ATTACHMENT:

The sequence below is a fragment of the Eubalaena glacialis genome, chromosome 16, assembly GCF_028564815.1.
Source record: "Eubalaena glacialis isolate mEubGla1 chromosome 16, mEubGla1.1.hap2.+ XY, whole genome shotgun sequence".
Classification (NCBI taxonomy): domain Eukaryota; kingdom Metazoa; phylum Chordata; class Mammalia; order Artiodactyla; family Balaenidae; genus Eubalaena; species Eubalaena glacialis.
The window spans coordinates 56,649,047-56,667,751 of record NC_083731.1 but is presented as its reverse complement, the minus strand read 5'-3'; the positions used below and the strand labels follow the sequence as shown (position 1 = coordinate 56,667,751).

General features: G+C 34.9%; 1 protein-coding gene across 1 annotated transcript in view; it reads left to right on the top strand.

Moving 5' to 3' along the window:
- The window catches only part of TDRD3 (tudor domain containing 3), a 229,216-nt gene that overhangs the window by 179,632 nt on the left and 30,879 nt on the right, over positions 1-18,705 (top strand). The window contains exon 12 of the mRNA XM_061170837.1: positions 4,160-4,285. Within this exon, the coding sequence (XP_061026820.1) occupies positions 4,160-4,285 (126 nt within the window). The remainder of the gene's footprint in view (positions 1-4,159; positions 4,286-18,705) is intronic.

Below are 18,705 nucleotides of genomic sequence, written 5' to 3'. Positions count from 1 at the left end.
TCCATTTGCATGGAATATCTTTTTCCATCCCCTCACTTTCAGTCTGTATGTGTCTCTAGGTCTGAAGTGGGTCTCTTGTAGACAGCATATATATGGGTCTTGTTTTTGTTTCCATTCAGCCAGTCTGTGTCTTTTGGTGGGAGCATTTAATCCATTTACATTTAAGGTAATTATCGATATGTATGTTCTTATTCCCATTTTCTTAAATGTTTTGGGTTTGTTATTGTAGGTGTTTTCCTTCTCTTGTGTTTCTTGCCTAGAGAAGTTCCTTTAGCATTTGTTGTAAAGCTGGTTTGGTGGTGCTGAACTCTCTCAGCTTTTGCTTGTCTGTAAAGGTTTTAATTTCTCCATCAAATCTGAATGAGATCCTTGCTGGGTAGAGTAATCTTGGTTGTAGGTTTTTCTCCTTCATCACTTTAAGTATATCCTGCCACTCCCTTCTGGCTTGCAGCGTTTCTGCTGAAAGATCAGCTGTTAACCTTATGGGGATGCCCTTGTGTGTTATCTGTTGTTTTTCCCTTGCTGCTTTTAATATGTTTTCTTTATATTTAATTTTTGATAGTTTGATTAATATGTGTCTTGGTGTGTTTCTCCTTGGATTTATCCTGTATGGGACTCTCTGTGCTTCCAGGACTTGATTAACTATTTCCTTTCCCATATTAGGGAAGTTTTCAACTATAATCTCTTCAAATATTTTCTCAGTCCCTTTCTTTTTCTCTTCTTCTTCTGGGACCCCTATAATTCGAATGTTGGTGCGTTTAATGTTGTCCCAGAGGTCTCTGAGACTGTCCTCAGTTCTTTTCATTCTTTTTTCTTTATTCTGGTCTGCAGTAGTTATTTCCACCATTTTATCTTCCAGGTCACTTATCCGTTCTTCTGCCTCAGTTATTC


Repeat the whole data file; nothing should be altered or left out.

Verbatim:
The sequence below is a fragment of the Eubalaena glacialis genome, chromosome 16, assembly GCF_028564815.1.
Source record: "Eubalaena glacialis isolate mEubGla1 chromosome 16, mEubGla1.1.hap2.+ XY, whole genome shotgun sequence".
Classification (NCBI taxonomy): domain Eukaryota; kingdom Metazoa; phylum Chordata; class Mammalia; order Artiodactyla; family Balaenidae; genus Eubalaena; species Eubalaena glacialis.
The window spans coordinates 56,649,047-56,667,751 of record NC_083731.1 but is presented as its reverse complement, the minus strand read 5'-3'; the positions used below and the strand labels follow the sequence as shown (position 1 = coordinate 56,667,751).

General features: G+C 34.9%; 1 protein-coding gene across 1 annotated transcript in view; it reads left to right on the top strand.

Moving 5' to 3' along the window:
- The window catches only part of TDRD3 (tudor domain containing 3), a 229,216-nt gene that overhangs the window by 179,632 nt on the left and 30,879 nt on the right, over positions 1-18,705 (top strand). The window contains exon 12 of the mRNA XM_061170837.1: positions 4,160-4,285. Within this exon, the coding sequence (XP_061026820.1) occupies positions 4,160-4,285 (126 nt within the window). The remainder of the gene's footprint in view (positions 1-4,159; positions 4,286-18,705) is intronic.

Below are 18,705 nucleotides of genomic sequence, written 5' to 3'. Positions count from 1 at the left end.
TCCATTTGCATGGAATATCTTTTTCCATCCCCTCACTTTCAGTCTGTATGTGTCTCTAGGTCTGAAGTGGGTCTCTTGTAGACAGCATATATATGGGTCTTGTTTTTGTTTCCATTCAGCCAGTCTGTGTCTTTTGGTGGGAGCATTTAATCCATTTACATTTAAGGTAATTATCGATATGTATGTTCTTATTCCCATTTTCTTAAATGTTTTGGGTTTGTTATTGTAGGTGTTTTCCTTCTCTTGTGTTTCTTGCCTAGAGAAGTTCCTTTAGCATTTGTTGTAAAGCTGGTTTGGTGGTGCTGAACTCTCTCAGCTTTTGCTTGTCTGTAAAGGTTTTAATTTCTCCATCAAATCTGAATGAGATCCTTGCTGGGTAGAGTAATCTTGGTTGTAGGTTTTTCTCCTTCATCACTTTAAGTATATCCTGCCACTCCCTTCTGGCTTGCAGCGTTTCTGCTGAAAGATCAGCTGTTAACCTTATGGGGATGCCCTTGTGTGTTATCTGTTGTTTTTCCCTTGCTGCTTTTAATATGTTTTCTTTATATTTAATTTTTGATAGTTTGATTAATATGTGTCTTGGTGTGTTTCTCCTTGGATTTATCCTGTATGGGACTCTCTGTGCTTCCAGGACTTGATTAACTATTTCCTTTCCCATATTAGGGAAGTTTTCAACTATAATCTCTTCAAATATTTTCTCAGTCCCTTTCTTTTTCTCTTCTTCTTCTGGGACCCCTATAATTCGAATGTTGGTGCGTTTAATGTTGTCCCAGAGGTCTCTGAGACTGTCCTCAGTTCTTTTCATTCTTTTTTCTTTATTCTGGTCTGCAGTAGTTATTTCCACCATTTTATCTTCCAGGTCACTTATCCGTTCTTCTGCCTCAGTTATTC